The Ride of the Immortals
Years ago I was listening to Cream bassist Jack Bruce being asked about Eric Clapton’s guitar playing. He drew a comparison between Clapton’s songwriting and soloing and the melodies written by Wolfgang Amadeus Mozart. He said that what they both did sounded so simple as to be obvious, but that the choices they made were the result of extraordinary gifts, that their genius made the extraordinary seem inevitable.
Racing is an almost inevitable outcome when two cyclists ride together. That, combined with the sense of open-road adventure that a bicycle engenders when it’s not a routine activity makes audacious rides an almost unavoidable activity.
Many of the world’s great bike races seem to have been created from seemingly obvious choices. Can’t you hear a turn-of-the-century Parisian challenge someone with, “I’ll race you to Roubaix”? The genesis of Liege-Bastogne-Liege seems even more natural: “I’ll race you to Bastogne … and back.”
Some rides, when I hear of them, seem so obvious in their appeal, their adventure, their siren song, that I can’t resist. Five years ago several friends and I traveled to the Sierra for a ride called the Son of the Death Ride.
The route was as simple as simple gets: Ride from the Kern River just north of Kernville (northeast of Bakersfield) in the Sequoia National Forest across the Sierra to Pearsonville, turn around and ride back. The route was estimated to be 138 miles and include 19,000 feet of elevation gain. I’ll spare you the details, but I didn’t manage to finish the ride.
Since that first running the route has been changed slightly. It now starts in Pearsonville and heads to the Kern River before turning around. And while that change may seem academic, it makes a significant difference. It places the high point of the day, 9,200-foot Sherman Pass nearer the midpoint in the day rather than near the beginning and end of the day, meaning the temperature at the top is closer to 60 degrees than 40 degrees. It also means that the day’s fiercest winds blow as tailwinds, though it may not be possible to do the ride without some headwind.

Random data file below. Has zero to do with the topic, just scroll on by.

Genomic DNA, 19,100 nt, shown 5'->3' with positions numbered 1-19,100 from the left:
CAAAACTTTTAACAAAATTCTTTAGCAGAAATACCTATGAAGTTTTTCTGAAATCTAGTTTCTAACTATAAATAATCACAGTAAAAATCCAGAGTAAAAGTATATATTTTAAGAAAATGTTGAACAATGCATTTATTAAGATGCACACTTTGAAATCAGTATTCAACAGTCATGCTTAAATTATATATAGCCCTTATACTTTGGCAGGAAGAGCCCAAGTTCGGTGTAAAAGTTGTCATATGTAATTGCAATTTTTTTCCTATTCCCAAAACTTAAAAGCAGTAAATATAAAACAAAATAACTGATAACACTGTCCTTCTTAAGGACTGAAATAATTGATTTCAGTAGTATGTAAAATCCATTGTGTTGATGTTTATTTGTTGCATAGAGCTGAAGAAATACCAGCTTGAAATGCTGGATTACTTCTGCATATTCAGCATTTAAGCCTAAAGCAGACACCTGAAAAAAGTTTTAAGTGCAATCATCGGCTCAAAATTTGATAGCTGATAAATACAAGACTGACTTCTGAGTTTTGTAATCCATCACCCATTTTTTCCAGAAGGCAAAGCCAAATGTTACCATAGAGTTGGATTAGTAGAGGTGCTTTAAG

So a big ride through the mountains, right? Well, not so fast. Ordinarily, we think of mountain riding as climb and descend and then climb again and descend again. The elevation profile for the ride reveals that fewer than 30 miles of the ride take place below 6000 feet of elevation. Not a problem for Colorado residents, but for the average sea-level residing Californian, it’s a detail that adds a particularly difficult wrinkle.
These days the ride is called, “That Which Does Not Kill Us Makes Us Stronger,” borrowed from Friedrich Nietzsche. That’s due to a little trademark tangle with the folks up north in Markleeville, California. Frankly, the ride would be better off going by another phrase used on the web site, “The Ride of the Immortals.”
In a world of unsurpassable superlatives, there’s always something that’s better, tougher, prettier, longer, higher … and probably even dumber. Though GPS data has brought the total elevation gain back down to just a nick under 17,000 feet, there’s no denying that a 138-mile ride largely completed by sea-level dwelling riders at altitudes above 6000 feet is ridiculously difficult.
Riding through three distinct climatic zones is perhaps the ride’s best selling point. You begin in the wind-scoured desolation of the dessert and climb up to Alpine forest and meadow before descending into temperate forest. We got lucky with the termperatures this year, but last year temperatures were so high that riders were jumping in the Kern River before turning their bikes around.